Note that the procedure selecting the next point and function does not make any use of the function to be approximated (here ). It is thus a cheap step compared with the calculation of on the system of interest.
To improve the results for the extrapolation, we have modified the EIM algorithm into what we call the Forward Looking EIM (FLEIM). While EIM tries to get the maximal improvement through a sequential choice of, first the new basis function, then the new point of interpolation, FLEIM tries to get the best pair for improvement in the selected goal. The method is explained in more detail in Appendix C. In what follows, we present the results of FLEIM as they are better and more stable than those of EIM, as is illustrated in App D.1.
2.3 Computing other physical properties
FLEIM can be used to approximate other physical properties, i.e., correct expectation values of operators obtained with the model wave functions, ,
This can be seen immediately by noting that the derivation in Sec. 2.2.1 is not specific for correcting , but can also be applied to .
For the choice of the basis functions, we point out that properties are obtained by perturbing the Hamiltonian with the appropriate operator, say, ,
The expectation value of can be obtained as the derivative of w.r.t. , at . Of course, this procedure can be applied to model Hamiltonians, yielding and
Thus, in this contribution, we use the same type of basis functions for as for ; see the results in Sec. 3.4. Note that computing is not possible in DFT, without having a property-specific density functional .
3 Numerical results
The plots show the errors done by the approximations in the estimate of the energy: we choose a model, , and let the empirical interpolation method choose which easier models (with weaker interactions) to extrapolate and get an approximation for . The plots show the error in the estimate of made when considering approximations that use information only for . From the plots, we read off how small can be and still have “reasonable” accuracy. In thermochemistry, is a commonly considered unit, and is often considered as “chemical accuracy.” For electronic excitations, one often uses units, and one often indicates it with one decimal place. “Chemical accuracy” is marked in the plots by horizontal dotted lines. The plots show the errors in the range of .
We consider approximations using up to four points (thus chosen in ). The first point is always the value chosen shown on the -axis of the plots, and the basis function associated to it is , the constant function; note that using only this pair corresponds to choosing = the value provided by the model, i.e., no correction is applied. When the number of points is increased, further values of , chosen by the algorithm, are used with .
The (maximal) parameter is considered between and . The model without correction (blue curve) reaches chemical accuracy for for H– and harmonium, but only at for H2 in its ground state.
3.2 General behavior of errors
The plots in Fig. 2 for harmonium, H2, and H– have similar features and are discussed together. As the number of points used increases, the smallest value of for which the good accuracy is reached decreases. Note that FLEIM produces very small errors for values of larger than 2. However, with the chosen basis set, the algorithm presented in this contribution has difficulties correcting the errors for smaller than 1.
3.3 Possibility of error estimates
Some tests can be done to estimate the quality of the approximation. For example, we can compare how the approximations change when increasing the number of basis functions, , in our approximation and consider as an asymptotically valid error estimate for . One can notice in the above figures that, when the difference between, say, the 2- and the 3-point approximation error is larger than “chemical accuracy,” so is the error in the 2-point approximation.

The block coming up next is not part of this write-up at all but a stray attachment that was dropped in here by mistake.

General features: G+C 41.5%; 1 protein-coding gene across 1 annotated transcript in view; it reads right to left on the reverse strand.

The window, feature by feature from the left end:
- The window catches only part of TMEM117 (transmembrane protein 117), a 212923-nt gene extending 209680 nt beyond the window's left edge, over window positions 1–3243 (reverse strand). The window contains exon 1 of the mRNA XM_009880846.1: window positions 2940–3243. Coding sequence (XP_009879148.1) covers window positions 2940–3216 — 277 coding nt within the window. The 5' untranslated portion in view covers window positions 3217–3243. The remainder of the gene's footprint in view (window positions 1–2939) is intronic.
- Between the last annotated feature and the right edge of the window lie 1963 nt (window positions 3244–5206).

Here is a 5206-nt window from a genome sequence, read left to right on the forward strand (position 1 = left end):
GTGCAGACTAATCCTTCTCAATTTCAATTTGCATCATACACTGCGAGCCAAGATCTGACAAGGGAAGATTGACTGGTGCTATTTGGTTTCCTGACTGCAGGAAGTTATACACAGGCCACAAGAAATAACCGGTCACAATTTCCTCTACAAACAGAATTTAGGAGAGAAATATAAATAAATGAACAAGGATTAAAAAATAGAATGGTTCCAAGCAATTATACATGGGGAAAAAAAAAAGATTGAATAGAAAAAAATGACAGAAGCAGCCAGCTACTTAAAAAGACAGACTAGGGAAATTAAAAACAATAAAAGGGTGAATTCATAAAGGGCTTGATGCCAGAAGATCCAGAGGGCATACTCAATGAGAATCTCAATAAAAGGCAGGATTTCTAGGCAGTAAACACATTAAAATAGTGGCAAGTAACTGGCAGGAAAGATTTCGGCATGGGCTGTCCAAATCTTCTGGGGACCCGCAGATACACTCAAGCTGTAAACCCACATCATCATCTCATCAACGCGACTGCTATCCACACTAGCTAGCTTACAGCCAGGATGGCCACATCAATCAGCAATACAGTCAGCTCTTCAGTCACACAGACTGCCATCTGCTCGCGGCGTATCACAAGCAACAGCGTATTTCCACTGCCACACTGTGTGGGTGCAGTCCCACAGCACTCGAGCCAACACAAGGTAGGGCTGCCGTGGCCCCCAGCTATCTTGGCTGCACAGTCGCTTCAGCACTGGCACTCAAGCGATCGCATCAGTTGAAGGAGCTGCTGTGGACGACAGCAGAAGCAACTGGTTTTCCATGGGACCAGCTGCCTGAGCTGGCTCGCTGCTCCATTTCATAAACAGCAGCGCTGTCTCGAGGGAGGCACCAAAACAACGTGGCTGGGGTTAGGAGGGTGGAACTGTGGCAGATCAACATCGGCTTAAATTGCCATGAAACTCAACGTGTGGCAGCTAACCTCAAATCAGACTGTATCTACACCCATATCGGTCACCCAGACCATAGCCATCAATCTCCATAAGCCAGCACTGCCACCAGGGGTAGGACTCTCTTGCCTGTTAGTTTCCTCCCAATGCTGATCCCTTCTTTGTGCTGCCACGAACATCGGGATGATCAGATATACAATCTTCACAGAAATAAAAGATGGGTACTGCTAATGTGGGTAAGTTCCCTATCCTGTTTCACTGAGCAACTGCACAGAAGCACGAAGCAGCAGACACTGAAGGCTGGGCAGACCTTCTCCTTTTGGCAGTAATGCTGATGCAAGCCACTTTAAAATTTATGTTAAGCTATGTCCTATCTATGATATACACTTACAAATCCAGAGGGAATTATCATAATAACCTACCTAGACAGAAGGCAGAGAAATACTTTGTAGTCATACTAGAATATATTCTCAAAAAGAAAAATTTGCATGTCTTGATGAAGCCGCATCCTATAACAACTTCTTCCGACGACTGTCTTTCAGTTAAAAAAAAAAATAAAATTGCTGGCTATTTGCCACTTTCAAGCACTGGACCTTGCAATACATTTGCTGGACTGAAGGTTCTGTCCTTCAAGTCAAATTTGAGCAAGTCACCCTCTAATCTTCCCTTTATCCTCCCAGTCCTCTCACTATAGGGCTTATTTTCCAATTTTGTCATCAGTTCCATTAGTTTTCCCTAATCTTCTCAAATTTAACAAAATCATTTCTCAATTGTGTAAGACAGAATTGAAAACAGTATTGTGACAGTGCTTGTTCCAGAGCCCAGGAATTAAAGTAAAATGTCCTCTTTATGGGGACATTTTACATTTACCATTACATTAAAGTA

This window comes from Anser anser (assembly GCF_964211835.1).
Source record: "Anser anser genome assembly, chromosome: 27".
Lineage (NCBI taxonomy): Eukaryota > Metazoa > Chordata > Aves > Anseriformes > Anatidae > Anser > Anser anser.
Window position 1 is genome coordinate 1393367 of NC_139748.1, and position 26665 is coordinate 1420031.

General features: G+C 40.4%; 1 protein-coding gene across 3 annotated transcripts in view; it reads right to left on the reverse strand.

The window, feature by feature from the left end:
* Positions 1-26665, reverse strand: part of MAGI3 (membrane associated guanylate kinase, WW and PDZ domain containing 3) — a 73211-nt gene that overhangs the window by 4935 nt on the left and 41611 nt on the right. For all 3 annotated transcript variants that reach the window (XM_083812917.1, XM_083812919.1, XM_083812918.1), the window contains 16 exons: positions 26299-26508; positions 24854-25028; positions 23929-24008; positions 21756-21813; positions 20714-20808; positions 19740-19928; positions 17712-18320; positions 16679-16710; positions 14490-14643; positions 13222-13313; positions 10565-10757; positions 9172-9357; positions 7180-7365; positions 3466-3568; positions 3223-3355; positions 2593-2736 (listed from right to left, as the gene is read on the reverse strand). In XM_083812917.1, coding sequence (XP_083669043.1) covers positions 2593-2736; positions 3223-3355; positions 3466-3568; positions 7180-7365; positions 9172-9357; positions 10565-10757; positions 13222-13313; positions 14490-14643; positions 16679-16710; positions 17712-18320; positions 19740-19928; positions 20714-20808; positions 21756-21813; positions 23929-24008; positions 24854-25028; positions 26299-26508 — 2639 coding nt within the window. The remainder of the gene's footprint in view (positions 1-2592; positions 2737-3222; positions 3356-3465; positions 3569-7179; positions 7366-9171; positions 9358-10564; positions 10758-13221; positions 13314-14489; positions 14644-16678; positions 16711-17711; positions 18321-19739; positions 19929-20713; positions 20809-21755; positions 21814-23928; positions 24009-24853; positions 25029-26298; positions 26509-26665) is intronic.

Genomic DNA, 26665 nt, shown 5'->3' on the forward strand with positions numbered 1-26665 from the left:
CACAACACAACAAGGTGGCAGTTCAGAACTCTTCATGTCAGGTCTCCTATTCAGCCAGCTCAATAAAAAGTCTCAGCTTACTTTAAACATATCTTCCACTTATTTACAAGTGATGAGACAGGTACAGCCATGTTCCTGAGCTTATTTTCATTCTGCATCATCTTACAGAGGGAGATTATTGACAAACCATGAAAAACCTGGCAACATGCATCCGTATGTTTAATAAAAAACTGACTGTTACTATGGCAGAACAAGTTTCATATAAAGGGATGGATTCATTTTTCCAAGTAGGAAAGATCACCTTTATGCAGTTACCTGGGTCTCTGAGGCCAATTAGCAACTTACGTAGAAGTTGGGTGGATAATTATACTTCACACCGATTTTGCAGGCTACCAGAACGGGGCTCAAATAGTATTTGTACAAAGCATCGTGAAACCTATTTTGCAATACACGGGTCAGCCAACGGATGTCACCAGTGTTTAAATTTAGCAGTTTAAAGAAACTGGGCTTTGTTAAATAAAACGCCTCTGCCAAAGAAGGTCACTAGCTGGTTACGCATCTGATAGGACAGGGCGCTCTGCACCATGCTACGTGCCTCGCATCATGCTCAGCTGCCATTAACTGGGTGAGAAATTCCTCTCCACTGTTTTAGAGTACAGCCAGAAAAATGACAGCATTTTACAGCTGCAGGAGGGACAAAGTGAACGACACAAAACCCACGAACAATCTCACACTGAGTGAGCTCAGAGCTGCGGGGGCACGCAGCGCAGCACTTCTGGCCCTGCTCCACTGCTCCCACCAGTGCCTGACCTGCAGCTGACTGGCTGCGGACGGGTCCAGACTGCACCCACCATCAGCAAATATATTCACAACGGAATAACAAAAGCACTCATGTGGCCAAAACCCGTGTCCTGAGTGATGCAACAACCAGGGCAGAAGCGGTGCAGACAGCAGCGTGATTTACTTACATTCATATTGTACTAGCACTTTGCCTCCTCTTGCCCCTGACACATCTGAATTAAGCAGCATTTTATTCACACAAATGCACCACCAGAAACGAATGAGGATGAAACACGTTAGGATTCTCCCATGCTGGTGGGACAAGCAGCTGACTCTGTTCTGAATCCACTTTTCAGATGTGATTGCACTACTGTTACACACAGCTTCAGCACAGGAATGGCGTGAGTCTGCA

3.4 Expectation values with FLEIM: and for harmonium
We look at the average distance between the electrons in harmonium. Figure 3(top) shows the error made by using instead of in computing the expectation value of , as well as the correction that can be achieved with FLEIM, using the same basis set as above (2.11). The inset in Figure 3(top) concentrates on the errors made in the region that could be considered chemically relevant ( ). We note the similarity with the behavior of in correcting .
Let us now examine the average square distance between the electrons, , in harmonium. While for computing the energy we explored correcting the missing short-range part of the interaction, we now ask whether it is possible to correct the error of using the model wave function, for the expectation value of an operator that is important at long range.
For , we know the exact values of the expectation value of at and ; they are 6 and , respectively (see, e.g., Ref. ). Note the large effect of the model wave function, , in computing . Figure 3(bottom) shows the error made by using instead of in computing the expectation value of , as well as the effect of the correction that can be achieved with FLEIM, using the same basis set (2.11) as above. We note again the similarity with the behavior of in correcting or the expectation value of the distance between electrons.
The expectation value also illustrates another aspect: the effect of a change of the external potential on the energy. At first sight this may seem surprising, as the external potential is a one-particle operator, while is a two-particle operator. However, changing the one-particle operator also modifies the wave function and this affects the value of . In the case of harmonium, this can be shown analytically. Changing and to center-of-mass, , and inter-particle distance, , cf. Appendix E, allows us to see explicitly that a modification of , the parameter that specifies the external potential, affects the Schödinger equation in . It introduces a term proportional to . The first order change in the energy when we change the external potential () is thus proportional to . Our results in Fig. 3(bottom) show that our conclusions on model corrections are not modified by small changes in the external potential. Note that the center-of-mass Schrödinger equation also depends on , but it is independent of and thus does not affect our discussion on model correction.